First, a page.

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Evaluation of an educational intervention that aims to improve the keep/refer decision-making abilities of Austrian undergraduate physiotherapy students: A randomised pilot study

Lackenbauer, W and Janssen, J and Roddam, H and Selfe, J (2020) Evaluation of an educational intervention that aims to improve the keep/refer decision-making abilities of Austrian undergraduate physiotherapy students: A randomised pilot study. International Journal of Therapy and Rehabilitation, 27 (5). ISSN 1741-1645

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Abstract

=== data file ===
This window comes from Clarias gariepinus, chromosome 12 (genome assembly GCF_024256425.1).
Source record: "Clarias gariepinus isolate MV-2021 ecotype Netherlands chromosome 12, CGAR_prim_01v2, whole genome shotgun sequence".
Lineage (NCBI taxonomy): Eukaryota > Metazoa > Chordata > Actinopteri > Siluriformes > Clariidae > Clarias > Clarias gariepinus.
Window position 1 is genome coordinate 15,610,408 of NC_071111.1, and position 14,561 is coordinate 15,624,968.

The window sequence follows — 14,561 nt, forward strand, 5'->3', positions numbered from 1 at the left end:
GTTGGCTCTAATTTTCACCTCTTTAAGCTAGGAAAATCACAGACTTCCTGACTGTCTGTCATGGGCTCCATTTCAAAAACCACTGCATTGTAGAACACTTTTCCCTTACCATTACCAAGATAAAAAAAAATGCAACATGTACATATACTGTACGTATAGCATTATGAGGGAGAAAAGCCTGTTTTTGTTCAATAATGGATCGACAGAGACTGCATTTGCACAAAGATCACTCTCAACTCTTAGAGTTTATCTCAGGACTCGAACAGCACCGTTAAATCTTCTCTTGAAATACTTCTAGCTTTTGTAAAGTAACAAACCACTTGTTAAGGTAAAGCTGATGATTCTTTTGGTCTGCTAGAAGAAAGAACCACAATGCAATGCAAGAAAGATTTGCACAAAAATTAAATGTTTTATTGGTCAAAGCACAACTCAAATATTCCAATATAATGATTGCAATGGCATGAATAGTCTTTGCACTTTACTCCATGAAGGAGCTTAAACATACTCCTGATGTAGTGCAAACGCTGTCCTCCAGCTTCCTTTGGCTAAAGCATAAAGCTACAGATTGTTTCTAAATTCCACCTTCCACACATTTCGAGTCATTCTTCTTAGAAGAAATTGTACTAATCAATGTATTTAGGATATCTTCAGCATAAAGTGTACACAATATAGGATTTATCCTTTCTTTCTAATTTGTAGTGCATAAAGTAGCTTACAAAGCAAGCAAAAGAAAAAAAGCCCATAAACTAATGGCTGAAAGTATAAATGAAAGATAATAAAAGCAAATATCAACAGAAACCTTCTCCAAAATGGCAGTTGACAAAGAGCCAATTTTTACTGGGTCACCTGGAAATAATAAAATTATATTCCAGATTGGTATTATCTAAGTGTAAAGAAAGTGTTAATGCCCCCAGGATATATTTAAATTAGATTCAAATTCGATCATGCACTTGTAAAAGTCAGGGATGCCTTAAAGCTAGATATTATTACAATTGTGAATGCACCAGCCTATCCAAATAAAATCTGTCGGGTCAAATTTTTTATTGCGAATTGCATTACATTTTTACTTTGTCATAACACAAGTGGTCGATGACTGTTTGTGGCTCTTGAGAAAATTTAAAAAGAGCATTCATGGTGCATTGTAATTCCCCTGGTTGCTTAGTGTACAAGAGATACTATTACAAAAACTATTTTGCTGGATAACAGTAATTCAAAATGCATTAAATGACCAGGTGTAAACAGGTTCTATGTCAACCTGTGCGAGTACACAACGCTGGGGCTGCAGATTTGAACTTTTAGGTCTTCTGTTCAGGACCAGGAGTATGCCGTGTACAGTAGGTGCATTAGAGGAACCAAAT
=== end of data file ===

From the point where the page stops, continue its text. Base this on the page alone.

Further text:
© 2020 MA Healthcare Ltd. Background/Aims An ongoing discussion about direct access to physiotherapy for patients with musculoskeletal pain disorders in Austria requires the development of a curriculum that educates physiotherapy students to make autonomous decisions to treat the patient without the need for medical referral (keep), to treat the patient with additional medical check-up (keep and refer) or to send the patient for medical evaluation without physiotherapeutic management (refer), and to recognise the presence of serious pathologies. The aim of this study was to examine the feasibility, acceptability and potential effectiveness of an educational intervention that was provided to Austrian physiotherapy students in their final semester of the 3-year undergraduate (bachelor) degree. Methods An educational intervention was given to Austrian physiotherapy students in their final semester of the 3-year undergraduate (bachelor) degree, which consisted of a single, 1-hour face-to-face case-based lecture on the principles of differential diagnosis, screening for possible red flag pathologies and review of the body systems. A control group did not receive the intervention, but both groups completed 11 validated vignettes. Results Half of Austrian universities (n=6/12) and 116 final year Austrian undergraduate physiotherapy students took part in the study. All students from the intervention group were satisfied with the intervention and 77.6% found the intervention beneficial for making keep/refer decisions based on clinical vignettes. Overall, 89.7% did not find the intervention too time consuming. A potential effectiveness of the intervention could not be demonstrated. Conclusions Future similar studies need to investigate if more teaching hours and/or if different educational methods are capable of improving the keep/refer decision-making abilities of Austrian undergraduate physiotherapy students.

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